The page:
Tuesday, December 19, 2006
On the whole, as I daily observe and help educate college students at Lane Community College, I am deeply impressed with their determination, kindness, courtesy, intelligence, curiosity, and desire to be good.
I also, in my lesser moments, envy their stuff. I can't imagine what it would have been like as a NIC freshman in 1972 to have a device smaller than a baseball card that I could use to listen to Glen Miller and Tommy Dorsey as well as Three Dog Night and Cream. My students carry the history of recorded music with them, not just the music of 2006.
But, they don't have nicknames*.
In 1972, when I strolled into a party or a bar filled with friends, someone would mark my arrival by calling out my father's name: "Hey,Pert!" If George White was present, he called me "Cotton". Some called me "Irish". I'd sit down with Stu(aka Sturt, Mulligan, or Ned), Byrdman(aka Blowtop), Lew(aka Bartalome), Louie(aka Dunbar), Chick (aka Pierce or Dodger), Jake, Bones, Snotz, Bach, Squirrely, Buck, Buff, Goose, Hog, Dogfoot, Abby (aka Brooks), Eddie, Kenny, Lars, Stinky, Magilla, Sparky and we might tell stories about Sweats, Fancy Art, Jeremiah Bean, Carmen, Dersky, Catfish, Trout, Poz, Sman, Ollie, Reuben, Chat (the Cat) and others.
Some of these nicknames were mean. Some were highly complimentary.
I still do it today, but more in private, calling people I know outside the home by nicknames with The Deke.
But, all in all, the nickname calling I knew thirty, forty years ago has dissipated (except in the world of hip-hop). I grew up knowing professional athletes by nicknames like the M&M Boys, the Say Hey Kid, the Splendid Splinter, Stan the Man, Hondo, Whitey, Yogi, Pee Wee, Dizzy, Yaz, the Human Highlight Film, Dr. J, Magic, Larry Legend, The Toe, Johnny U, Frenchie, and so on.
I don't know. The young people I work with are so respectful of each other's names. The only student in my classes I knew had a nickname was Tiffany, who former friends called Stiffy. I think of nicknames for my students all the time, but keep them to myself.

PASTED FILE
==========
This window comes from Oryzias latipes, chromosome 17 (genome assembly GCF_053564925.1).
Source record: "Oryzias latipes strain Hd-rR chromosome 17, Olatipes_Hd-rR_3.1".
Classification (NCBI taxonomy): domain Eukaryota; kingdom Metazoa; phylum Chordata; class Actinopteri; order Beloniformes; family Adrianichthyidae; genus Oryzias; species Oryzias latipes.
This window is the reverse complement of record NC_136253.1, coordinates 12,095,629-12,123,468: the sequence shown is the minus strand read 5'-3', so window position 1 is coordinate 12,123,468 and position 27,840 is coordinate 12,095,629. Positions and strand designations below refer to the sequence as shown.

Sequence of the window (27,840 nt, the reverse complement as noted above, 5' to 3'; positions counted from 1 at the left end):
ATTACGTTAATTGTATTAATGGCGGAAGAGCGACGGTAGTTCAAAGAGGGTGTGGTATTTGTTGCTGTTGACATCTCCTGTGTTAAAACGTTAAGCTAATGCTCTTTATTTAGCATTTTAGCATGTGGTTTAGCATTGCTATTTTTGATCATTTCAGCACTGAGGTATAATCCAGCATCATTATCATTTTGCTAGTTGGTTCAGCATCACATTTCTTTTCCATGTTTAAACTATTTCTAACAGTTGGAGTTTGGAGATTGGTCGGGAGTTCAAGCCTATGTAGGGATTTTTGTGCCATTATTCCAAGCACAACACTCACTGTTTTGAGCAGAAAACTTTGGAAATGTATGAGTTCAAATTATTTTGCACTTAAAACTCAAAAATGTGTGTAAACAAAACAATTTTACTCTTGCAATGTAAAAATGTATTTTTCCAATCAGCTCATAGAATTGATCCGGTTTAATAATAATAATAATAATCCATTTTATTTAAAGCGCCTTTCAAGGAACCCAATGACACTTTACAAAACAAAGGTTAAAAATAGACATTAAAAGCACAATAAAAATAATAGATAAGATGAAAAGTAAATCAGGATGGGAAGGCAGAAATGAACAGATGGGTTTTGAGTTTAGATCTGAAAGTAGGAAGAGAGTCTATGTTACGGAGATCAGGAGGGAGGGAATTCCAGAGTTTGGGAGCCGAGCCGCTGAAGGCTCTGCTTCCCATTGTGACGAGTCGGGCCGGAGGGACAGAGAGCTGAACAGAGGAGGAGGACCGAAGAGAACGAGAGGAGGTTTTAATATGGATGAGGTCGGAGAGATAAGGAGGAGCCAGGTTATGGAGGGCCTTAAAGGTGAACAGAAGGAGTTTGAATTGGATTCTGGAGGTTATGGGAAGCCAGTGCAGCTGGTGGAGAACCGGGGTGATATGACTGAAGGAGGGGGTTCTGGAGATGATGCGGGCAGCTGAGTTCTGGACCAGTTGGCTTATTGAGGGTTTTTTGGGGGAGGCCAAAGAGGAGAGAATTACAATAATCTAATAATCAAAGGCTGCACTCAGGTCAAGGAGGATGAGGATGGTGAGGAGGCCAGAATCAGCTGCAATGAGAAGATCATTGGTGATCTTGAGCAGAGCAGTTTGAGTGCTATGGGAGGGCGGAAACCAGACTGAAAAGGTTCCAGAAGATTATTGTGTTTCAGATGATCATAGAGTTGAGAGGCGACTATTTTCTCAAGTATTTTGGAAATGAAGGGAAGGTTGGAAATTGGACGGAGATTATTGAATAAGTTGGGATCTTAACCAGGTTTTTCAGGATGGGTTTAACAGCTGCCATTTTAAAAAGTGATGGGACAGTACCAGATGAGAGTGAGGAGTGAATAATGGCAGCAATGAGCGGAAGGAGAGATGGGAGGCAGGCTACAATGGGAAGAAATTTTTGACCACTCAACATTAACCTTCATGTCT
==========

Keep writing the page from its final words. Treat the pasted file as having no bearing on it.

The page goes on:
If they call each other anything, it's dawg. It gives them a hip-hop feeling. 'Sup dawg?
I'm not like my junior high band teacher, Wayne "Tank" Benson, who had a nickname for every kid in the band. I was "Beautiful". My fellow baritone horn player, Wayne Denlinger, was "Desdemona". Don Windisch was "Alfalfa". My little sister Carol was "Pooh".
If anyone reading this was in junior high band with Wayne Benson and you know other nicknames, please click comments and write them.
I'll be leaving for Kellogg on Thursday. Lars, Stu, Jake, Rooster and I are going to try to get a poker game together and play on Stu's boat, if the heater works.
Rooster, Jake, and I will go to the Casino for a day some time.
I'll see Tank out at Johnny's Bar for coffee in the mornings. Hog Hill will be there, too.
But, today, I'll send student papers out in the mail. I'll look at each of their names and wonder what their nicknames might have been thirty-five years ago in Kellogg, Idaho.
Wucky? Fanner? Vinnie? Linnie? Li'l Sweats? T.A.T Mongoose? Greebs? Rifer? Doc? Nifty? Goggles? Roscoe? Boafer?
Nope. Those are all taken. They live in the Silver Valley -- along with the scores of nicknames I can't remember.
P. S. I think I might have overstated my case about lack of 2006 nicknames. The students I act with come up with nicknames for each other. Matt calls Scott "Hoop" and I call Scott "Trump" and Scott calls me "Snugman". Nicknames are alive in LCC theater. One other place nicknames are THRIVING, is on blogs and in chat rooms. I write under a nickname in this very blog! The fellows over at 2Blowhards use nicknames. I read the comments of all kinds of nicknmamed writers at Huckleberries Online. So, what am I thinking of! Nicknames abound, just not in my classroom or when I am around the current generation of youth in the cafeteria or in the classroom.
*etyomology of the word "nickname": [Middle English neke name, from a neke name, alteration of an eke name : eke, addition (from Old English ēaca; see aug- in Indo-European roots) + name, name; see name.]